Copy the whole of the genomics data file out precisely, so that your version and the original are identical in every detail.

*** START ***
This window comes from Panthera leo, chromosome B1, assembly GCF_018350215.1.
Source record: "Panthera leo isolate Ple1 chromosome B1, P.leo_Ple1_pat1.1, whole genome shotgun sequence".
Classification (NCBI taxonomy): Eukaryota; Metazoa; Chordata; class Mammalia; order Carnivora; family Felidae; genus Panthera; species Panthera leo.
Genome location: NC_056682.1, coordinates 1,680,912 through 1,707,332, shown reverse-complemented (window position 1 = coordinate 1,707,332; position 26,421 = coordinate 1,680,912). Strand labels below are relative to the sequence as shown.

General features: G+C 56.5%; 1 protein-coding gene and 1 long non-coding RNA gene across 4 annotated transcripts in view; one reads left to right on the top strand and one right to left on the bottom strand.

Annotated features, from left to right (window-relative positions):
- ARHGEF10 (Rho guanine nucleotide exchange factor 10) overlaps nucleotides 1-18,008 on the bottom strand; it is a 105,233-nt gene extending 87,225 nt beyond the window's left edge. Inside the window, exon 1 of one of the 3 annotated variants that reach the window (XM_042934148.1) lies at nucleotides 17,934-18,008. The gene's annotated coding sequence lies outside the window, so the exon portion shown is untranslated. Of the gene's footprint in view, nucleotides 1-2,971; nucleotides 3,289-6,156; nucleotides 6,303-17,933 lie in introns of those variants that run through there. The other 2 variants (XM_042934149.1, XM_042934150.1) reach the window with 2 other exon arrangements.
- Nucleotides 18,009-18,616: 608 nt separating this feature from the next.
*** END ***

This window comes from Panthera leo, chromosome B1, assembly GCF_018350215.1.
Source record: "Panthera leo isolate Ple1 chromosome B1, P.leo_Ple1_pat1.1, whole genome shotgun sequence".
Classification (NCBI taxonomy): Eukaryota; Metazoa; Chordata; class Mammalia; order Carnivora; family Felidae; genus Panthera; species Panthera leo.
Genome location: NC_056682.1, coordinates 1,680,912 through 1,707,332, shown reverse-complemented (window position 1 = coordinate 1,707,332; position 26,421 = coordinate 1,680,912). Strand labels below are relative to the sequence as shown.

General features: G+C 56.5%; 1 protein-coding gene and 1 long non-coding RNA gene across 4 annotated transcripts in view; one reads left to right on the top strand and one right to left on the bottom strand.

Annotated features, from left to right (window-relative positions):
- ARHGEF10 (Rho guanine nucleotide exchange factor 10) overlaps nucleotides 1-18,008 on the bottom strand; it is a 105,233-nt gene extending 87,225 nt beyond the window's left edge. Inside the window, exon 1 of one of the 3 annotated variants that reach the window (XM_042934148.1) lies at nucleotides 17,934-18,008. The gene's annotated coding sequence lies outside the window, so the exon portion shown is untranslated. Of the gene's footprint in view, nucleotides 1-2,971; nucleotides 3,289-6,156; nucleotides 6,303-17,933 lie in introns of those variants that run through there. The other 2 variants (XM_042934149.1, XM_042934150.1) reach the window with 2 other exon arrangements.
- Nucleotides 18,009-18,616: 608 nt separating this feature from the next.